The change in households is paralleled by changes in housing. The nature of housing in the city of Seattle has fundamentally and irrevocably changed, from a majority of family-owned single family homes to a majority of non-family apartment renters. But the shares of single family homes and of owners fell by a comparable degree in the suburbs as well as the city, and the share of single family homes in the suburbs is now lower than it was in the city in 1970.
The story of home values and rents in relation to incomes is fascinating. The values for Seattle and the suburbs were essentially the same in 1970 (but as noted above, King County and Snohomish County suburbs would have shown higher values than Seattle, about 15 percent more). Using the cost of living multipliers (2010 numbers are six times those for 1970), the most momentous changes are that median family incomes have risen only slightly, despite vast national growth in production (1.3 times in the city and 1.17 in the suburbs), rents have grown more quickly (1.6 times), but home values have risen extraordinarily (4 times in the city, 2.5 times in the suburbs). Dismal income values for families in 2010 simply reveal the well known decline of the middle classes, a national phenomenon. In the face of income weakness versus the high rates of increase in rents and, in particular, in home values, the issue of housing cost inflation cannot be avoided. (Tables that I developed on economic and housing changes are here and here.)
The shares of the population using public transit have risen, and remain far higher in the city than in the suburbs. The fundamental change in economic structure is seen in the shift from manufacturing industries to a much larger share of professional occupations, particularly in the city of Seattle, doubling from 28 to 56 perecent, with a concomitant increase in shares with a college education, tripling and standing significantly higher in Seattle than in the suburbs (56 percent to 40 percent).
To summarize, the greater Seattle-Tacoma metro area has more than doubled from 1.4 million to over 3 million over these 40 plus years. The urbanized area is “typical” in the sense that the majority (63 percent) are parts of families, live in suburbs (78), and in single-family homes (56 percent). But the ethos of our area seems to be set by the city of Seattle, espousing an urban future dominated by “smart growth” and interconnected by rail transit. But the city is simply different — unusually educated, professional and of higher class than its suburbs.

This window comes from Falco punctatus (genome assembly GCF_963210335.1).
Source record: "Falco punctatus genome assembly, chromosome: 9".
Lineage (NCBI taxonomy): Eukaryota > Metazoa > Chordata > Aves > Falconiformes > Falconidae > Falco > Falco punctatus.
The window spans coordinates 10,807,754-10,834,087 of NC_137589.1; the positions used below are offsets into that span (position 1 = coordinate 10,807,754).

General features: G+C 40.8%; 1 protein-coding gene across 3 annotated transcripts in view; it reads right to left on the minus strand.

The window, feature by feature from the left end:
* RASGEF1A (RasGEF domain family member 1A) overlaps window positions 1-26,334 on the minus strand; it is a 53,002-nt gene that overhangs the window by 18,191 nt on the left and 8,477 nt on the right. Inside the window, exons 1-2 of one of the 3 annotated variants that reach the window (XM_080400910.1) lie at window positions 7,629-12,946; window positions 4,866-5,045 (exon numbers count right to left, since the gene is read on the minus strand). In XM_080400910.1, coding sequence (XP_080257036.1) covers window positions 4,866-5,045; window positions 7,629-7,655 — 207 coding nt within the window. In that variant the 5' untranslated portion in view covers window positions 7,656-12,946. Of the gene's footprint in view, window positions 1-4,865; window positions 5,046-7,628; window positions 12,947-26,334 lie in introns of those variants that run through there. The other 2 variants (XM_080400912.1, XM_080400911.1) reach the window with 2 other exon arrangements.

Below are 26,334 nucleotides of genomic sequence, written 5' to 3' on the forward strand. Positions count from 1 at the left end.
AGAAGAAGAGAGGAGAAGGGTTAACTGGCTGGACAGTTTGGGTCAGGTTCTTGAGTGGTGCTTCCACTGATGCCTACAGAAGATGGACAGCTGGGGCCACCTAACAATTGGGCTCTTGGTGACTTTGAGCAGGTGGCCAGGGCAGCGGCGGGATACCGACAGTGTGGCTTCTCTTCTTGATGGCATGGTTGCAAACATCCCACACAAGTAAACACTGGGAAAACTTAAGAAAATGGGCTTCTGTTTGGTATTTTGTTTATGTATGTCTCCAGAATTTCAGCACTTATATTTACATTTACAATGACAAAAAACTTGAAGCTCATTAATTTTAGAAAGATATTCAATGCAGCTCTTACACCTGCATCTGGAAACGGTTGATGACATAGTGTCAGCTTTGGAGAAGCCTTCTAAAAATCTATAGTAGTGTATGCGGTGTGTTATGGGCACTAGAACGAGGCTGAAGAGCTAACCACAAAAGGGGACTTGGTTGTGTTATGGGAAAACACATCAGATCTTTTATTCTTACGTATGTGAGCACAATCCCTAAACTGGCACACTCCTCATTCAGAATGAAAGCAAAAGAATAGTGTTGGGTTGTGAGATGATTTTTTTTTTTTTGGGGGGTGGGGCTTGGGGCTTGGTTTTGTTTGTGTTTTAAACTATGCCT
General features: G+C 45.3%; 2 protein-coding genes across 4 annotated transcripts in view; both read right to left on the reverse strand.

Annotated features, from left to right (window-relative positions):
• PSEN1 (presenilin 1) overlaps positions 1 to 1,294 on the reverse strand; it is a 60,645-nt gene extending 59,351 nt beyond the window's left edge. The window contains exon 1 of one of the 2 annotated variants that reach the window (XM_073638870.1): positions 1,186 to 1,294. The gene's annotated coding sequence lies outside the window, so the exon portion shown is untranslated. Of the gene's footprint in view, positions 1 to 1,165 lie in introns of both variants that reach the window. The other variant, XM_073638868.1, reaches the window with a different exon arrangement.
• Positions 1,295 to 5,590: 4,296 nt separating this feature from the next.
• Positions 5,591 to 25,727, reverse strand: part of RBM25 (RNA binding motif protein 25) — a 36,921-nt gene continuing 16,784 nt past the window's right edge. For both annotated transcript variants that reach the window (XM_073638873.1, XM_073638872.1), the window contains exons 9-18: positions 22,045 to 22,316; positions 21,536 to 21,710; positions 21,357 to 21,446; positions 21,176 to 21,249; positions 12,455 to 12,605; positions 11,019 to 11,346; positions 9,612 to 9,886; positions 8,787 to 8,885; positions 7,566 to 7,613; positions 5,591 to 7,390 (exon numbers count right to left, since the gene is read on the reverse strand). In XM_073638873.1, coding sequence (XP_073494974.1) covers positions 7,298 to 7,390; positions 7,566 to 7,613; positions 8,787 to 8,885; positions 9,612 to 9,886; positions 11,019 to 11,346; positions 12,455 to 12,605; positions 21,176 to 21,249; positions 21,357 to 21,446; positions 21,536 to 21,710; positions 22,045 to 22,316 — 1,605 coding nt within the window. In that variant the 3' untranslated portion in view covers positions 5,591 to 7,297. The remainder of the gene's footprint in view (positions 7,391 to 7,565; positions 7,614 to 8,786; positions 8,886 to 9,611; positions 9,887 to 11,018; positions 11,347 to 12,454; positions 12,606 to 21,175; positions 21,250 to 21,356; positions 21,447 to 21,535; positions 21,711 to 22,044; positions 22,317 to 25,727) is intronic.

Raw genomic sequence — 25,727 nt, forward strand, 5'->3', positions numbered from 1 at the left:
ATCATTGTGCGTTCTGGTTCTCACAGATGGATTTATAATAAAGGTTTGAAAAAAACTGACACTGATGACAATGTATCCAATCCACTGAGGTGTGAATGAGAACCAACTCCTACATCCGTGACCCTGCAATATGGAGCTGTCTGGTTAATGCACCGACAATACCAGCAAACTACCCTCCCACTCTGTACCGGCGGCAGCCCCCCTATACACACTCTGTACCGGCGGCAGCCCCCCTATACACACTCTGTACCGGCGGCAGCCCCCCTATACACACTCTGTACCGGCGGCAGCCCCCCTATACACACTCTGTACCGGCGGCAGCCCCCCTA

Washington state enabled comprehensive planning for cities and counties in 1958, and by 1970 Seattle and the three metropolitan counties — King, Pierce and Snohomish — had enacted comprehensive plans with modest attention to design and environmental concerns. Boundary review boards were able to ward off the most extreme and remote developments. But the sheer growth of population and jobs, and the anti-big-city sentiments of the 1970s and completion of the Interstate highway system created intense pressures for suburbanization of jobs as well as people. While there were large land-holdings (timber companies and railroads, for example), there were also large numbers of small holdings (one to 20 acres), many dating back to the 1920s. The rapid spread of housing into the “country” led to the perception and reality of excessive degrees of scattered housing and the loss of open space. This popular and political sense led to the creation of the Growth Strategies Commission in 1988 and enactment of Growth Management in 1990, the adoption of higher standards for subdivisions, development impact fees and the imposition of urban growth boundaries in 1992 (a fourth gentrification measure). The 1996 approval of Sound Transit ushered in the present era of strong planning, including concentration of jobs and people in designated centers.
The settlement impact of growth management is clearly seen in the map of population change, 2000-2013, in the prominence of higher growth in designated areas, and the relatively slow growth in the areas beyond the built-up urban area. But at the same time, growth also was high in several outer suburban areas, just within the urban growth boundaries, despite the recession.